And with this understanding, the debate falls apart.  Any attempt to answer the question assumes the existence of God, and that is the very thing we are debating.  If I engage the false face of this debate (“Morality cannot exist without Religion/God?”), I would be overlooking the true first premise of the debate (“God exists”), essentially conceding a point that I absolutely refuse to concede.  Every argument you make in favor of this assertion will be predicated on God’s existence, which requires that I either except that premise in order to address your point (and thus handicap my actual point of view), or maintain my own atheism and always remain outside your argument’s sphere, leaving us swinging at each other like two boxers who haven’t left their corners.

This debate has no where to go but down.

The only question we’re left with is which is preferable, morality with or without God.  That is to say, would you prefer to imagine an existence where people are capable of morality without an outside force, or is it more comforting to imagine that without God’s intercession, humanity would be irredeemably immoral?  If you prefer the latter, what does that say about your own murderous tendencies?  Are you always just one Dark Night of the Soul away from becoming a serial rapist?  Personally, I find comfort in knowing that our species evolved morality as a way of surviving and thriving as a social animal.  It means that morality isn’t the arbitrary whim of a capricious Supreme Being and it means that our base nature, though selfish, is not truly evil.

Either way, there is no debate.  To debate this topic is to debate the existence of God, and though that is one of my favorite pastimes, it’s the sort of thing even your most passionate Christian would rather avoid on a day to day basis.

Before I leave the topic, though, I do want to engage it one more time at face value (going against everything I just said).  When you make the argument, Morality requires Religion/God, you must then go further and state which God.  Christian or Islamic, Monotheistic or Polytheistic, Fundamentalist or Liberal?  And which morality:  Old or New Testament?  Sunni or Shia?  Must we dismiss the morality of god’s like Bacchus or Eros?

If we accept that morality came from religion (and, again, I do not), it would clearly be false to claim that your monotheistic religion (whether it be Christianity, Islam or Church of the Flying Spaghetti Monster) was the first religion.  Even Judaism is predated by a great many religions, mostly polytheistic.  If anything, the argument that morality comes from religion (assuming that morality is a good thing) is likely an argument against your particular religion, since the common morality we all acknowledge existed long before the formation of any currently practiced religions (unless you’re worshiping Pharaohs).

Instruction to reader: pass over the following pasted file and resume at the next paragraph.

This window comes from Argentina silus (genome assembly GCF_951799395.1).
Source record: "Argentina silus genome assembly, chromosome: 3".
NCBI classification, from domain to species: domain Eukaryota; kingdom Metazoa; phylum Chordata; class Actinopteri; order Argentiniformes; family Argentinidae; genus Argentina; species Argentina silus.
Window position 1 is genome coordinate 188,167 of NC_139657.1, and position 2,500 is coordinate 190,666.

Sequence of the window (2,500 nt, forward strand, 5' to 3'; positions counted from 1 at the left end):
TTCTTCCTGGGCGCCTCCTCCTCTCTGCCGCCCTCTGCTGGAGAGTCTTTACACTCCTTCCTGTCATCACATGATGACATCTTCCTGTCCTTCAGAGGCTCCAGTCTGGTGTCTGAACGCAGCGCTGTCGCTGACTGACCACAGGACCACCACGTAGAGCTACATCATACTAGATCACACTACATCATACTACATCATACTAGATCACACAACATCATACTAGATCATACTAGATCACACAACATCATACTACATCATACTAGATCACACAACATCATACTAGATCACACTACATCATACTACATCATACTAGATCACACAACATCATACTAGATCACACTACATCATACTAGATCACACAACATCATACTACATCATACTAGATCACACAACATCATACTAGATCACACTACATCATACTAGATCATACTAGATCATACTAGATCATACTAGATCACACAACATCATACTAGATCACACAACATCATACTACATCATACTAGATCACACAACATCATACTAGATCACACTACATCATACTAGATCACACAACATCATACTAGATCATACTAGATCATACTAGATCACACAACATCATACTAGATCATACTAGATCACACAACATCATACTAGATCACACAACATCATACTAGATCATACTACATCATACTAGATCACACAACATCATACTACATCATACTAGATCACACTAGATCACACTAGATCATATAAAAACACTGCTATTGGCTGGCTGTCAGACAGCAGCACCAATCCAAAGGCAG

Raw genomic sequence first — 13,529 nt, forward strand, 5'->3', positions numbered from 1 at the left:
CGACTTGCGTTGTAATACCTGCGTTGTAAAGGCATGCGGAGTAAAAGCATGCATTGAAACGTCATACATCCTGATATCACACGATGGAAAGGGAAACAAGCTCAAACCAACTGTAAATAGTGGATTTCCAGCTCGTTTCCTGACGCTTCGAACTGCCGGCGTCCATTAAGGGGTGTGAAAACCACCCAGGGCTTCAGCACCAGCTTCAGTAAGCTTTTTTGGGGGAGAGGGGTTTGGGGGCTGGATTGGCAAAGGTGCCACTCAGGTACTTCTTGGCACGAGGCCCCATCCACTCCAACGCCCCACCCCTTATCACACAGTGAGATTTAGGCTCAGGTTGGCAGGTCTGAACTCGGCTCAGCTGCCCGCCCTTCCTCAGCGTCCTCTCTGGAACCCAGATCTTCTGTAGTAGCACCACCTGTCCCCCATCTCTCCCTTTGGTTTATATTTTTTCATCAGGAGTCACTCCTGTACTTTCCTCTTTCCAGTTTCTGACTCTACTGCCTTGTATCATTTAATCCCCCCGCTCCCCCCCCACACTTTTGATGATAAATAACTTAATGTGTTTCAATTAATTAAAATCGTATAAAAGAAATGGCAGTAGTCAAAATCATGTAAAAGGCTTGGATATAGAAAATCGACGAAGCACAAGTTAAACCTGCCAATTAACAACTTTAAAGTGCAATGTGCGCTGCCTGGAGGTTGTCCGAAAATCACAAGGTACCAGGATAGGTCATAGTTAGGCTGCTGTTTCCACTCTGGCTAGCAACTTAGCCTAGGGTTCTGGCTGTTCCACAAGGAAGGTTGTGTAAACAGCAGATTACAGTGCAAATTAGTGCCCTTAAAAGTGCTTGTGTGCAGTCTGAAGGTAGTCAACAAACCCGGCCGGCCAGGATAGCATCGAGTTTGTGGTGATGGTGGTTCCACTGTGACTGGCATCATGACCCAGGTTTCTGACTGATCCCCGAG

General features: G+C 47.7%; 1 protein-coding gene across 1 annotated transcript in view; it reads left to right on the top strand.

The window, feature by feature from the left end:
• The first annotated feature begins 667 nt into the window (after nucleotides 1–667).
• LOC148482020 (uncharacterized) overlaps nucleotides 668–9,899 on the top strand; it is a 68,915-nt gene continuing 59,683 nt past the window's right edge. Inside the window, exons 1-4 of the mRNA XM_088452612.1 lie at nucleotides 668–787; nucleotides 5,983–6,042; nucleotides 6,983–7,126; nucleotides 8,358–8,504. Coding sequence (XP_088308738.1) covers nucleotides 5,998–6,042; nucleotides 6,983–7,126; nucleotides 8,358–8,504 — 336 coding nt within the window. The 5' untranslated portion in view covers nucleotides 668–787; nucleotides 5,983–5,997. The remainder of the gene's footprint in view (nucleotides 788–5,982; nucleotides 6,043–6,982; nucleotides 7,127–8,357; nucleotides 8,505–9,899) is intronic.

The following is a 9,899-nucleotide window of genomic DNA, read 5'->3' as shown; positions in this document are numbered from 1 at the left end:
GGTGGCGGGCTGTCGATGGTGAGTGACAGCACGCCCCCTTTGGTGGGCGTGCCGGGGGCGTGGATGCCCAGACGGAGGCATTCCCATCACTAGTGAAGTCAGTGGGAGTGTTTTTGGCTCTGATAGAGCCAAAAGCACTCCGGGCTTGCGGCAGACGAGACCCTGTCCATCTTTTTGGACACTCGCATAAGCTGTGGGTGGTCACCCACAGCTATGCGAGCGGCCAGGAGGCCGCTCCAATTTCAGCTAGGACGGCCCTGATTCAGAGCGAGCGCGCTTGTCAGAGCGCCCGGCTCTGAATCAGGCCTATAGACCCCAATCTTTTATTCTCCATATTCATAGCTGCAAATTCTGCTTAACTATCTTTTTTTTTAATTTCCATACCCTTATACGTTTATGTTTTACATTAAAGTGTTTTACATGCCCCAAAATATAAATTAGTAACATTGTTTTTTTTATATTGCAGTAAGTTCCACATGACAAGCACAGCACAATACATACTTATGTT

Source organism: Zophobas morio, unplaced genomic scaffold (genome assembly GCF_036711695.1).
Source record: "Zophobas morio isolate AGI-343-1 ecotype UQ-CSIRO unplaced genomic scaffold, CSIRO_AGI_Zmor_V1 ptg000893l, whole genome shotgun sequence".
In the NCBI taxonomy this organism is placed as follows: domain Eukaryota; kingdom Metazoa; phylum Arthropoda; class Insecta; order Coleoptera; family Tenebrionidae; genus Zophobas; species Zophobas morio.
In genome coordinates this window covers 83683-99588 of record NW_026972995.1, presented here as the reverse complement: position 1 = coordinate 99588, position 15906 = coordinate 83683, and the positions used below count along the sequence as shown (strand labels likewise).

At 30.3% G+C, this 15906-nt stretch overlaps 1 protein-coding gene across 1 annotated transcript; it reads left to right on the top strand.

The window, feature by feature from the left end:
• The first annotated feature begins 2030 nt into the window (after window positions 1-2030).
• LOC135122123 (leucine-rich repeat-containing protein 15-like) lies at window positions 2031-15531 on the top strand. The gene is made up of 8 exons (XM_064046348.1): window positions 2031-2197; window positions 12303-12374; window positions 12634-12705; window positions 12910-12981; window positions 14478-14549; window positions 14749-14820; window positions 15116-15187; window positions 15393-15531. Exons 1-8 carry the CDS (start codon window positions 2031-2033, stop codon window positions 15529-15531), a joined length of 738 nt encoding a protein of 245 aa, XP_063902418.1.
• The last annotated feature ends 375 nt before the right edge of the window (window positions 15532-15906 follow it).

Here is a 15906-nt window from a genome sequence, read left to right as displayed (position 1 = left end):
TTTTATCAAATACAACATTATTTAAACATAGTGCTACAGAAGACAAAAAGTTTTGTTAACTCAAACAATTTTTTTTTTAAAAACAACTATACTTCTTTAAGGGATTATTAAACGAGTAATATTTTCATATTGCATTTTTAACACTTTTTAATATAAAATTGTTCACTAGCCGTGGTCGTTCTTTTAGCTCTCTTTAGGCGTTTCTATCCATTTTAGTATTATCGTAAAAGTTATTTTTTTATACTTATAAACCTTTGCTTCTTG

In short, when you assert the premise “Morality cannot exist without religion,” you are not simply saying “God exists,” you are saying, “My God exists.”  Which is to say, you’ve already come to your conclusion before the debate has begun.

So, by all means, debate God, debate morality, debate which is better, Vanilla or Chocolate (trick question, it’s Mint Chocolate Chip), but don’t waste my time claiming to want an open discussion of ideas when all you really want is for everyone to agree that your God can beat up anyone else’s God.

For the record, Kermit’s an Agnostic

3 thoughts on “Good Without God?

  1. This is one of the problems that atheist have in the modern world. In a quest to sound smart we debate things that do not need debating. We do not need to debate whether or not one can be good without god, we know that we can. We know that we are. Debating it makes it sound as if we aren’t sure and we are just figuring it out. Debating the source or why morals have evolved is more important.

    • I certainly agree. This is why when a debate begins, you should always step back and try to determine what the initial premises truly are. Otherwise you get taken down a rabbit hole of stupidity.